• The FoL schedules at least one author presentation each
    month in addition to their other events. Most of these authors are non-local.
    The local press is in tune with the events and provides advance coverage of
    guest speakers.
  • The FoL employs a webmaster and computer guru, responsible
    for making all the libraries wifi as well as keeping the web site up to date.
  • All author events except the annual dinner are held at the
    Osterneck Auditorium, a new facility with excellent acoustics.
  • The FoL encompasses the entire county and has a mailing list
    of about 1,500 people who have expressed interest in FoL and library events.
    There are no competitive events among branches. All county library branches
    work together.
  • The FoL holds regular meetings to discuss the needs of each
    library location so money is distributed wisely and equitably among branches.

Starting with the "Dinner With the Author" before
my presentation, I saw how much the Robeson County FoL values each guest
speaker. Such a pleasure to present before them last Thursday night and answer
the many insightful, intelligent questions the audience posed about the
Revolutionary War in the South. I look forward to future opportunities with
them.

LRWA and Researching Historical Fiction

Saturday 17 February in Summerville, SC, I taught a workshop
on researching historical fiction for the Lowcountry chapter of the Romance
Writers of America.  I regret not having the time to tour historic Summerville,
once a woodsy summer escape for plantation owners who wished to avoid malaria.
Nearby are Middleton Place, restored gardens from the eighteenth-century
plantation of one of SC’s signers of the Declaration; and Moncks Corner, where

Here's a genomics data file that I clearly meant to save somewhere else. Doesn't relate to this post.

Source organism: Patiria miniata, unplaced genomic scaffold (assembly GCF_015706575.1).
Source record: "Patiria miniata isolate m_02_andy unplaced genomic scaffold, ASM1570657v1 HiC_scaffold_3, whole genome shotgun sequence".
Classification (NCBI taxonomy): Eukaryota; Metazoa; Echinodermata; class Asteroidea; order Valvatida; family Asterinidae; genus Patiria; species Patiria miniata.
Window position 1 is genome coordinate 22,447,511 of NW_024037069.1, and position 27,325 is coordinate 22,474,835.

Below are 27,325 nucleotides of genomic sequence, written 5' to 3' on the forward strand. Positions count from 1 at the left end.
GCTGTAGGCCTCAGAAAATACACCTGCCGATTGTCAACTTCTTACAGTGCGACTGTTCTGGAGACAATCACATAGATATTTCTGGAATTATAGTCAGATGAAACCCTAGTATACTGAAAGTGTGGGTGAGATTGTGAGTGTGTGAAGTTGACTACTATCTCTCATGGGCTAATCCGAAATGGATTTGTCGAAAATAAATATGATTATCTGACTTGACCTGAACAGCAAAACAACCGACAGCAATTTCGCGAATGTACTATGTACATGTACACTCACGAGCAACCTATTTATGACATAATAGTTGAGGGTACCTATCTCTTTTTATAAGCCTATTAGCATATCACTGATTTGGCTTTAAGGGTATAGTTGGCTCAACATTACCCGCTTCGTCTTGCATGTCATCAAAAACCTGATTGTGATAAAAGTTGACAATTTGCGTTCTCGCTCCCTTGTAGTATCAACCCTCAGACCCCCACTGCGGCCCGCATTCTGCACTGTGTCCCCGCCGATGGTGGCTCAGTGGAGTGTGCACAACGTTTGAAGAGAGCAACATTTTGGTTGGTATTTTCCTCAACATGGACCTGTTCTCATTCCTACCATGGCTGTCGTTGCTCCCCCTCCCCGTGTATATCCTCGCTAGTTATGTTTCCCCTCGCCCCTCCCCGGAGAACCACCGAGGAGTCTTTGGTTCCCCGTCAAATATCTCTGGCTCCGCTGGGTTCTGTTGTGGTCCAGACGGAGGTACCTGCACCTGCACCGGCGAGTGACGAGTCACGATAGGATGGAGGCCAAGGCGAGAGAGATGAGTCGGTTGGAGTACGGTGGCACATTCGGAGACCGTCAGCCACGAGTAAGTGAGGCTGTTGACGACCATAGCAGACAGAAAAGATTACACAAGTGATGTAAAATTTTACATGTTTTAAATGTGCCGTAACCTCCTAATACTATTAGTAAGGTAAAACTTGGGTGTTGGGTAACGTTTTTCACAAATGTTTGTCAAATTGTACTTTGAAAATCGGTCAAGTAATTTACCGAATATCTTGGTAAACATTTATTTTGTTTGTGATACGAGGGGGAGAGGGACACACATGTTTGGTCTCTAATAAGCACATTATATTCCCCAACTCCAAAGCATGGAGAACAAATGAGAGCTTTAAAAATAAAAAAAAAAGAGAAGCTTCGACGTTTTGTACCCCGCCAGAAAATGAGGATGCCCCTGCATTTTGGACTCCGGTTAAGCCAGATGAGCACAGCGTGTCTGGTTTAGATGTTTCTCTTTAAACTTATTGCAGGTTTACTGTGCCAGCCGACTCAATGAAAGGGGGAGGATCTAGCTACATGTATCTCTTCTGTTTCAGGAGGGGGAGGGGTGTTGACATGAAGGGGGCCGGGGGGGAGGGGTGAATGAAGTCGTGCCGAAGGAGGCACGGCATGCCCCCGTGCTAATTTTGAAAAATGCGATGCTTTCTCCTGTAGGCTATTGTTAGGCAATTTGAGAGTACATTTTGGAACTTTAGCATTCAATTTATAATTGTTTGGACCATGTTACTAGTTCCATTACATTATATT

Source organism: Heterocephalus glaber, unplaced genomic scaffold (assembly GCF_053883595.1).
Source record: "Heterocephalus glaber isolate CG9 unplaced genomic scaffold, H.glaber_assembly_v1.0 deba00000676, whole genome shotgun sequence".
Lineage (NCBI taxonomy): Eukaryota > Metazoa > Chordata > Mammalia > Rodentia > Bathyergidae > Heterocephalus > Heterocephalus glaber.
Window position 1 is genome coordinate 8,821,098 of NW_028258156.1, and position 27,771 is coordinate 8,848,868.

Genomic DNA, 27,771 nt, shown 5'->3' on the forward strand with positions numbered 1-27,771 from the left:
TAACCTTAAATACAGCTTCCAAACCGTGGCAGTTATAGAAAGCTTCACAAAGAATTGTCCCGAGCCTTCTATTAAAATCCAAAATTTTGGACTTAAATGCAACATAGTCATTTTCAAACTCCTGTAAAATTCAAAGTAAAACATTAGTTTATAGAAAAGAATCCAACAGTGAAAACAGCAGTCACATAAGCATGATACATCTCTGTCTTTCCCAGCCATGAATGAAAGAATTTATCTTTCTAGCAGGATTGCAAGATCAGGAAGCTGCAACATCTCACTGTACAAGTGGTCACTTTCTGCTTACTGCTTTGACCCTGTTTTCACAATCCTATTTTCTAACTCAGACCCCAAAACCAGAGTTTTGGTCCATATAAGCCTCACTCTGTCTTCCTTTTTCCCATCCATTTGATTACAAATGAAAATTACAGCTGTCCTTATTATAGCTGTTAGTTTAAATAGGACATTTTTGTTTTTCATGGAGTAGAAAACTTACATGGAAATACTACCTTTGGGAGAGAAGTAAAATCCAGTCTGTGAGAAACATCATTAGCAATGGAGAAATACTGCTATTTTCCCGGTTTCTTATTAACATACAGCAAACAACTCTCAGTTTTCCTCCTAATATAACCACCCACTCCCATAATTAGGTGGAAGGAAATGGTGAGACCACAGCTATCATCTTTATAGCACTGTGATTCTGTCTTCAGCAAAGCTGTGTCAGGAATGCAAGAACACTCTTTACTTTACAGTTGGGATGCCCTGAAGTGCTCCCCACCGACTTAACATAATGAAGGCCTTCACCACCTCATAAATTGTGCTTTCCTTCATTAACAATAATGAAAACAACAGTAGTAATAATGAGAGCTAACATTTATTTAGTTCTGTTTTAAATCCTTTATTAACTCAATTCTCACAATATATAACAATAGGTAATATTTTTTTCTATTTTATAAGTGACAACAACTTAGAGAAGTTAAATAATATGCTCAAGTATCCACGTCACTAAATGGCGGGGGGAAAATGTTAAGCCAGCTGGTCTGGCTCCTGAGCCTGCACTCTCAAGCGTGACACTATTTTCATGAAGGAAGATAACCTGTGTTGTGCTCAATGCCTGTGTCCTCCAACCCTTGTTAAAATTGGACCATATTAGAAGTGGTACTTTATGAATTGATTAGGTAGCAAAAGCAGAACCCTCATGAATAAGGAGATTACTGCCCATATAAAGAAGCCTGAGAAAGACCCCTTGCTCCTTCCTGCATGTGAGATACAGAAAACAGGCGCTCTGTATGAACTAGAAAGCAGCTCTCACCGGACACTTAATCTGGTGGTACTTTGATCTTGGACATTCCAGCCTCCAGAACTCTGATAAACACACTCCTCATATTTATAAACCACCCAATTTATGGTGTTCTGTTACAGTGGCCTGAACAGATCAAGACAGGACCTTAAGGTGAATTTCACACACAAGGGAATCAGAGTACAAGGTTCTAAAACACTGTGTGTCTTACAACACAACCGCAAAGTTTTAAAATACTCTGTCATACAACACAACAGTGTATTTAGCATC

the forces of General Isaac Huger and Lt. Colonel Banastre Tarleton clashed in
April 1780. Charleston, which I’ve yet to visit, is less than half an hour
away.  All that history: I need an excuse to return for several days.

Heads up, fans of historical fiction.  Be on the lookout for
ten ladies from the LRWA chapter who have fascinating ideas and a load of
enthusiasm for their historical projects.  Researching historical fiction isn’t
for the faint of heart.  You have to be a detective, think outside the box,
synthesize information from dozens of sources –- and knit it all into a seamless
presentation.  Small wonder that many authors take two years or more to produce
a work of historical fiction.  But each of these ladies, some of them already
published, stepped up to the plate, undaunted.  The
hands-on portion of the workshop was lively with sagacious discussion and
inspiration.  I expect a crop of published historical novels out of this group
within a couple years.

Many thanks, LWRA, for the opportunity to present the
workshop, as well as the opportunity to learn from each of you.

Next up: the Friends of the Library in Lumberton, NC, 8
March.

Historical Novels Review of Paper Woman, February 2007

Paper Woman received three good reviews this week. Mary
Axford and Rhonda Lane published reviews on the Dorothy-L discussion list. And
last night I received a preview of Janette King’s review of Paper Woman in the
Historical Novels Review, a quarterly for the Historical Novel Society. Since
none of these reviews is accessible via an online link, due to space
limitations, I’ll only print Janette King’s review:

Set during the American Revolution, Paper Woman follows
Sophie Barton’s attempts to learn the truth behind the murders of her rebel
father and two other men. But if
running the printing press at her father’s newspaper in Alton, Georgia, isn’t
already an inappropriate occupation for a lady, joining a group of concerned
locals (including a notorious Frenchman, her womanizing brother, her former
lover, and two Indians) on a cross-country journey should earn Sophie quite a
reputation! A clever and resourceful woman,
she quickly proves herself a capable associate. But even with the combined
abilities of her team of friends, there is still much to fear from the redcoats
behind them on the trail.

Suzanne Adair has provided a compelling array of characters,
in particular the roguish adventurer Jacques le Coeuvre. Sophie herself isn’t exactly a
run-of-the-mill heroine, having chocked up quite a past before we meet
her. And she’s soon to be a
grandmother. Before Sophie embarks on
her adventure, a difficult decision concerning her future is put before her.

Adair’s interests in historical re-enactment serve her well
in creating details necessary to bring the period to life. Paper Woman is an entertaining and
well-paced novel, and Sophie Barton proves to be far more substantial than the
title might suggest. I look forward to
the upcoming sequel.

Thank you, Janette, Mary, and Rhonda, for the reviews.

Was my protagonist Sophie’s occupation as a printer